Has anyone ever regretted getting their dog neutered?(18 Posts)
Dpup is coming up for 18 months and we think it might be time to do the op. Initially my OH wasn't keen on the idea, he thought it was unnecessary etc but he's coming round to the idea.
He's quite competitive with his male doggy friends and can sometimes be a bit rough. Would the op change this at all? I've read practiced behaviour remains so not sure.
Would he be lazier? or does the risk of weight gain just come from his diet?
IMO I think the medical advantages outweigh the risks such as lower prostate cancer but I'm still in two minds if I'm honest. I would hate it to change him for the worst eg. becoming fearful after the testosterone drop etc.
Tell me your experiences,TIA
I had my ddog Neutered at 10 months due to him scent marking and it stopped that straight away his personality didn't change but he has gained alittle weight since, but I don't regret doing it.
My sister Neutered her ddog at 6 months and he did change after, he became fear aggressive other dogs he doesn't know and adult strangers, yet is great kids,adults he knows well and dogs he knows. My sister does regret neutering him as he wasn't fear aggressive before she had him done she was told he must have been going through a fear period when he was Neutered.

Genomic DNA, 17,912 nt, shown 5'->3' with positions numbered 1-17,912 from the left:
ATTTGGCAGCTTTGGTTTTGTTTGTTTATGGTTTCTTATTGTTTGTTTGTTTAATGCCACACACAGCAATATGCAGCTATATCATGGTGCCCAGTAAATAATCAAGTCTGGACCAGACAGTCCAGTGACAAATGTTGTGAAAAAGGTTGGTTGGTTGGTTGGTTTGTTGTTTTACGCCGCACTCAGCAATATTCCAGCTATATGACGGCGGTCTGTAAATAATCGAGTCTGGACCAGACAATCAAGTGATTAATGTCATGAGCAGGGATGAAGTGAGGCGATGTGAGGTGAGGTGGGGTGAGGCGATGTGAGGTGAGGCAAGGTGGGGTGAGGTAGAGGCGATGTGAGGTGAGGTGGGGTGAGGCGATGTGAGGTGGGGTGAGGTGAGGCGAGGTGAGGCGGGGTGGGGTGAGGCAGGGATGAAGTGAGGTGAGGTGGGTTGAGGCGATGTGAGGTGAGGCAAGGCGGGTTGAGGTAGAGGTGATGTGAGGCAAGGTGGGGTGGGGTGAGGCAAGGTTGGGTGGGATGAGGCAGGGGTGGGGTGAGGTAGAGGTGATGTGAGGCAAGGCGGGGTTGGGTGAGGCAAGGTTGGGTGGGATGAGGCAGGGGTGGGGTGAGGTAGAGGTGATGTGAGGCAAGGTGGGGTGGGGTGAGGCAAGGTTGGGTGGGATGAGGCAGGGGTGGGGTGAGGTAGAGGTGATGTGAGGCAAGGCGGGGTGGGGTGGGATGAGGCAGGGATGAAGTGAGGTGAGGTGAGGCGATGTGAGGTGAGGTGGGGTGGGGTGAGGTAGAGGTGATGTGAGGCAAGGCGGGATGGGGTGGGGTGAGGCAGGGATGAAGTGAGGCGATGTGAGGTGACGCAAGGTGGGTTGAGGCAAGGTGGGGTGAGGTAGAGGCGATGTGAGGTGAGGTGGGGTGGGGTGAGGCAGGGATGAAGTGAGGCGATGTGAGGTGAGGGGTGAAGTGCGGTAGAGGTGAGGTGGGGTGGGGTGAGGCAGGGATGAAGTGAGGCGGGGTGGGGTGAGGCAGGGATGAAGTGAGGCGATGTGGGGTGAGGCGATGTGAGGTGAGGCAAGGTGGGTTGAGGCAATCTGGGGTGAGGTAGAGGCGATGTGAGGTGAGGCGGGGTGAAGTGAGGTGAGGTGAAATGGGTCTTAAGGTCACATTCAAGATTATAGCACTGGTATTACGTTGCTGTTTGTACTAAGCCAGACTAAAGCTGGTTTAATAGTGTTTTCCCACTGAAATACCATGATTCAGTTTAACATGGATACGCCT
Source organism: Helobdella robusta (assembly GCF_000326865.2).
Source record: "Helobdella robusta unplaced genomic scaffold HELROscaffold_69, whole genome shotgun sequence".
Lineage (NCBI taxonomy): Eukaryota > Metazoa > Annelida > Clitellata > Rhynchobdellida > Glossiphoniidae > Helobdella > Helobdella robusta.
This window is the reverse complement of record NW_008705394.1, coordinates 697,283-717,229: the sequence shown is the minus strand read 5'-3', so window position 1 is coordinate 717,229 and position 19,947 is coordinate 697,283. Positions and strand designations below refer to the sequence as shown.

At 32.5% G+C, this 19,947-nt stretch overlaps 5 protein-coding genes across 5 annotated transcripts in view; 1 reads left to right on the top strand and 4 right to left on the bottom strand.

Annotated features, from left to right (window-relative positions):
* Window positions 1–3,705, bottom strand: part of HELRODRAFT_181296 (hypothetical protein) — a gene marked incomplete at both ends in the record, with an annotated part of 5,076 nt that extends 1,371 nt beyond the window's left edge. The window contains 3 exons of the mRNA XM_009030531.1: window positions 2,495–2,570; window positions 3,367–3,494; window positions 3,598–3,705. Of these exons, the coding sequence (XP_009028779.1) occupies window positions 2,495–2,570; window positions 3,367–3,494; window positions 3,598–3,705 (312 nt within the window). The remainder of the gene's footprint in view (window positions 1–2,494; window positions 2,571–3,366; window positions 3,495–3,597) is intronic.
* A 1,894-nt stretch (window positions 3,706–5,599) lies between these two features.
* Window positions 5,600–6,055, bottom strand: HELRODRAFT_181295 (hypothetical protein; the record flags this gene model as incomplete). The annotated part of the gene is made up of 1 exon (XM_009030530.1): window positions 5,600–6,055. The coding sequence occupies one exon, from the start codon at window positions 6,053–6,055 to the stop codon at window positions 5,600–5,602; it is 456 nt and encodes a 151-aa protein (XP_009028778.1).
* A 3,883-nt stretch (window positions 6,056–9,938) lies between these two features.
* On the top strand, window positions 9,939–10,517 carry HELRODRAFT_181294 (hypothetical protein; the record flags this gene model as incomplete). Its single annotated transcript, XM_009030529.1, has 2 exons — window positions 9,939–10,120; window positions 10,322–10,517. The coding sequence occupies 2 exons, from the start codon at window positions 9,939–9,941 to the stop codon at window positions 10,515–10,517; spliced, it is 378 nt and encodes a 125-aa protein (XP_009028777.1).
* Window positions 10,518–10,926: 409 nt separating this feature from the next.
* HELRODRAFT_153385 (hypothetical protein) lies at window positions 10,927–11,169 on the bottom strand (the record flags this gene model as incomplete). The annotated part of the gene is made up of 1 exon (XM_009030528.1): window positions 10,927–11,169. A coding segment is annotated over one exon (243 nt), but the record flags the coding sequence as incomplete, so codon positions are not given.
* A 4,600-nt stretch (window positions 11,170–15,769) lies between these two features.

I guess it just depends on the individual dog I think, as my father's dog who is brothers/ littermates with my sisters dog was Neutered exactly the same day as his brother and he's not fear aggressive.
In my opinion the pros seem to out way the cons regarding neutering.
I neutered mine at close to 2 years. It definitely wasnt before 18 month or after the 2 year mark but cant remember exactly. (He is 6 now)
He was always really placid and lazy anyway and has just remained so. He still humps the sofa cushions which i thought would stop but its actually an anxiety thing in response to me leaving the house and not a hormone thing. I dont regret it at all and i can't say it has changed him either. He's still the same lovely boy.